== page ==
New Exhibition Highlights Three Groundbreaking Woman Graphic Designers
On view at Pratt Manhattan Gallery in New York, a new show celebrates the work of Anni Albers, Elaine Lustig Cohen, and Rosmarie Tissi.
The history of graphic design, like so many other histories, is one largely dominated by men. During the 20th Century in particular, the work of Massimo Vignelli, Paul Rand, Saul Bass, and others came to define the brash graphic identity of the era.
A new exhibition at Pratt Manhattan Gallery, however, highlights work of three pioneering women designers—Anni Albers, Elaine Lustig Cohen, and Rosmarie Tissi—whose overlapping careers shaped the course of the field, though they were largely overshadowed by their male partners.
The show, called Albers, Lustig Cohen, Tissi, 1958-2018, opens with two books: A copy of José Ortega y Gasset’s On Love designed by Lustig Cohen, and a collection of Albers’ writings, On Designing. The two volumes, according to the show’s Austin-based curator, Phillip Niemeyer, form a metaphorical gateway for the show, which, in addition to illuminating the careers of the three influential designers, underscores the joy with which they worked.
From here, the exhibition unfolds chronologically, beginning in 1958 while Lustig Cohen was living in New York following the death of her husband, the graphic designer Alvin Lustig, and Albers in New Haven, CT, where her husband, the artist Josef Albers, chaired the design department at Yale University. Tissi, meanwhile, was still a student at the Swiss School of Art and Craft.
The show, through prints, paintings, and textiles, successfully traces their parallel evolution as designers. Lustig Cohen came into her own in the years after her husband died, progressing from figurative works, to a style more abstract and monumental. Over the course of her career, she created works as diverse as the signage for the Seagram Building, to art show catalogs and posters. A standout example is her 1966 catalog design for Primary Structures, the seminal art exhibition at the Jewish Museum that introduced America to Minimalism. Just as the show’s groundbreaking sculptures rejected narrative and content, Lustig Cohen reduces a simple “P” to a white rectangle and a half moon, intersected by an undulating orange “S.”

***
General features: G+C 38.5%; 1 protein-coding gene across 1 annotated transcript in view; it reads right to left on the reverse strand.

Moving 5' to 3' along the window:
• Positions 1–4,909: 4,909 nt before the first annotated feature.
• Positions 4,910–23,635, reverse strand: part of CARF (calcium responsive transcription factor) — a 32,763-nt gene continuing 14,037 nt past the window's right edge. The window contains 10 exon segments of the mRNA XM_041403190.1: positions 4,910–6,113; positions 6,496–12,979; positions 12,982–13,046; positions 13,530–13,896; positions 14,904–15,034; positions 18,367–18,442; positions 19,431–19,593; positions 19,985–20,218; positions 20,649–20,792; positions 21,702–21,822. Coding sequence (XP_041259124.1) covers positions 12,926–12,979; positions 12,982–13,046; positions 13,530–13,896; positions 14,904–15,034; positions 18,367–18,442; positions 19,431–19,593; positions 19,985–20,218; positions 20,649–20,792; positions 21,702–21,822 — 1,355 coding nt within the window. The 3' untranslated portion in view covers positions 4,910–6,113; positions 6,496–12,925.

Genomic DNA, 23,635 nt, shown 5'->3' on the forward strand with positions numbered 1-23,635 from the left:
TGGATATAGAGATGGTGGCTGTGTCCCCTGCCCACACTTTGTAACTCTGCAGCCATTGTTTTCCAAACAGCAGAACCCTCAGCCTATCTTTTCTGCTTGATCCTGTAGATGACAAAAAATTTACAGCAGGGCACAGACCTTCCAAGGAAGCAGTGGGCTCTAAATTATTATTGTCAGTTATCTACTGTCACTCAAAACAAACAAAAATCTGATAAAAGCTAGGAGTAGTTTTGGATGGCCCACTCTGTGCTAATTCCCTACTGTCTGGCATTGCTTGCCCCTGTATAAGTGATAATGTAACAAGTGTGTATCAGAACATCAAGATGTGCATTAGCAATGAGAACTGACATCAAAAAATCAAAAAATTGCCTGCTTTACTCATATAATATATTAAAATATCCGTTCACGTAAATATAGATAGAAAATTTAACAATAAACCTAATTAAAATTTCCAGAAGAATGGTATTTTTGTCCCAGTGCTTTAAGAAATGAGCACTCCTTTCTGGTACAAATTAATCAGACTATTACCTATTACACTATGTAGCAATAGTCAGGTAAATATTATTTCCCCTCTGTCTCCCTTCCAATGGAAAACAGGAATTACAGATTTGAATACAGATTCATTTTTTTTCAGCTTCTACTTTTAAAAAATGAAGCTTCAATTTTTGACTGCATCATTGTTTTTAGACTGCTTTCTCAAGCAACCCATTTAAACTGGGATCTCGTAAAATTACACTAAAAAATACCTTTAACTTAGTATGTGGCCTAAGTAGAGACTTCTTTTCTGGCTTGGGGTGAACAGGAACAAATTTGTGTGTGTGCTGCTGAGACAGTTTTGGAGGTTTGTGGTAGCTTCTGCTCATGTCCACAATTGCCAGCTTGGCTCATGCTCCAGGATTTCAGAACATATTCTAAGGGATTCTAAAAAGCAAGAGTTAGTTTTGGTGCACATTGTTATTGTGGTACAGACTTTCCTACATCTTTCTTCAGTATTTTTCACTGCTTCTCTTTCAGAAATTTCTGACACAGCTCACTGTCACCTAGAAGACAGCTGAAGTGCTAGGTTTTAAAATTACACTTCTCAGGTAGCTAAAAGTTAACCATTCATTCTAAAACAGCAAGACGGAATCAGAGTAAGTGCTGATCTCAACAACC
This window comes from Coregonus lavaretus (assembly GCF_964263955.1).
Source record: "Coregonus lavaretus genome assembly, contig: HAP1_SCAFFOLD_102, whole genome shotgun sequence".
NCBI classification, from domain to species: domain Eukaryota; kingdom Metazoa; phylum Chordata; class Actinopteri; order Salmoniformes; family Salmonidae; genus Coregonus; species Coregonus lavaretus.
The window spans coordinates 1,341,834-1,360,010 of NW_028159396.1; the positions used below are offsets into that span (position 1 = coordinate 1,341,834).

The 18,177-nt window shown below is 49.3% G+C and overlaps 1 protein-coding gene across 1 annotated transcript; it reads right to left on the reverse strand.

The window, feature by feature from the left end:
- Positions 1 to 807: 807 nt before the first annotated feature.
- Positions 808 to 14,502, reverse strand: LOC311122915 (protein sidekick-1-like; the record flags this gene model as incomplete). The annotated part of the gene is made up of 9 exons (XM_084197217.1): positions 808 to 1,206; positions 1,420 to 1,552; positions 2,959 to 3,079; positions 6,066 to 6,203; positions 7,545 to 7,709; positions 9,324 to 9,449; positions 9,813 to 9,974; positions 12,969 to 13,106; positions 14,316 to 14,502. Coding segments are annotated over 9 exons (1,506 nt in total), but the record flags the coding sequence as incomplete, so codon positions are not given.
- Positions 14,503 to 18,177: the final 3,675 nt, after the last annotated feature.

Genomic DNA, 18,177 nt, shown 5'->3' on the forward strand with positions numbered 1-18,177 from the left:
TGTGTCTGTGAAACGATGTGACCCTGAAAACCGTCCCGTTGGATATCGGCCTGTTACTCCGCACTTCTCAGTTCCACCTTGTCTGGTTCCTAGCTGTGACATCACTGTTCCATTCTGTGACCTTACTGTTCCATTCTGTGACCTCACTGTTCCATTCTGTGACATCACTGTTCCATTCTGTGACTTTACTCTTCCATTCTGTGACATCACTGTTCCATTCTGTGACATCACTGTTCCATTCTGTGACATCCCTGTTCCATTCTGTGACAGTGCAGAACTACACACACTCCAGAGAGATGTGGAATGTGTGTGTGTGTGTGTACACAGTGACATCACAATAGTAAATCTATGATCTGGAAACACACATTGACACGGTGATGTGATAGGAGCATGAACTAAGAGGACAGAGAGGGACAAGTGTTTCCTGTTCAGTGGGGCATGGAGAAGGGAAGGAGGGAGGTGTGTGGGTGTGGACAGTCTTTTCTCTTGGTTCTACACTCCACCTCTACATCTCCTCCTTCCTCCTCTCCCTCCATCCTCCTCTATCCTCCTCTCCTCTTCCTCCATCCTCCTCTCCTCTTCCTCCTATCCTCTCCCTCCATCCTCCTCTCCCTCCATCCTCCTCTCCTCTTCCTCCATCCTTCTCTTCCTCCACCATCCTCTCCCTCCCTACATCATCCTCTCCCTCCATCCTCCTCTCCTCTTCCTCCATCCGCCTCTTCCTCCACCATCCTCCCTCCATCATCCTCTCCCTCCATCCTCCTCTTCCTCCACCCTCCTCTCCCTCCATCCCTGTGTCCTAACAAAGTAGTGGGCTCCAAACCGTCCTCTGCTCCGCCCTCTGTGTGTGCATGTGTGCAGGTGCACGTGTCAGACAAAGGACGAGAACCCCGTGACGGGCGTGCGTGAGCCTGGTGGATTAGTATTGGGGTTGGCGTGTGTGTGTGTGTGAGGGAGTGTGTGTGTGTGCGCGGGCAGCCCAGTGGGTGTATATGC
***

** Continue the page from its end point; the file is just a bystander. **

Though her work is less represented in this show, the viewer begins to get a sense for how Anni Albers during the 1960s successfully translated her command of the loom to mass produced processes such as screenprinting and commercial textile manufacturing. A 1970 screenprint and a 1974 Knoll textile feature, for instance, features an Escher-like mix of geometric shapes and subtle manipulations of figure-ground relationships.
Tissi, in spite of her male business partner, Siegfried Odermatt, developed a style uniquely her own, straight-laced, yet injected with Postmodern visual winks. Take an 1980 advertisement for a landscape firm in which wiggly rows of grass suggest the firm’s inventive design solutions, regardless of terrain. She still practices today in Switzerland and even designed the exhibition’s poster.
In all, the show and the joyous designs it puts on display demonstrates that these women—though separated by time and distance—all seemingly operated under the Albers dictum, “Art is something that makes you breathe with a different kind of happiness.”
Albers, Lustig Cohen, Tissi, 1958-2018 is on view at Pratt Manhattan Gallery through April 28, 2018.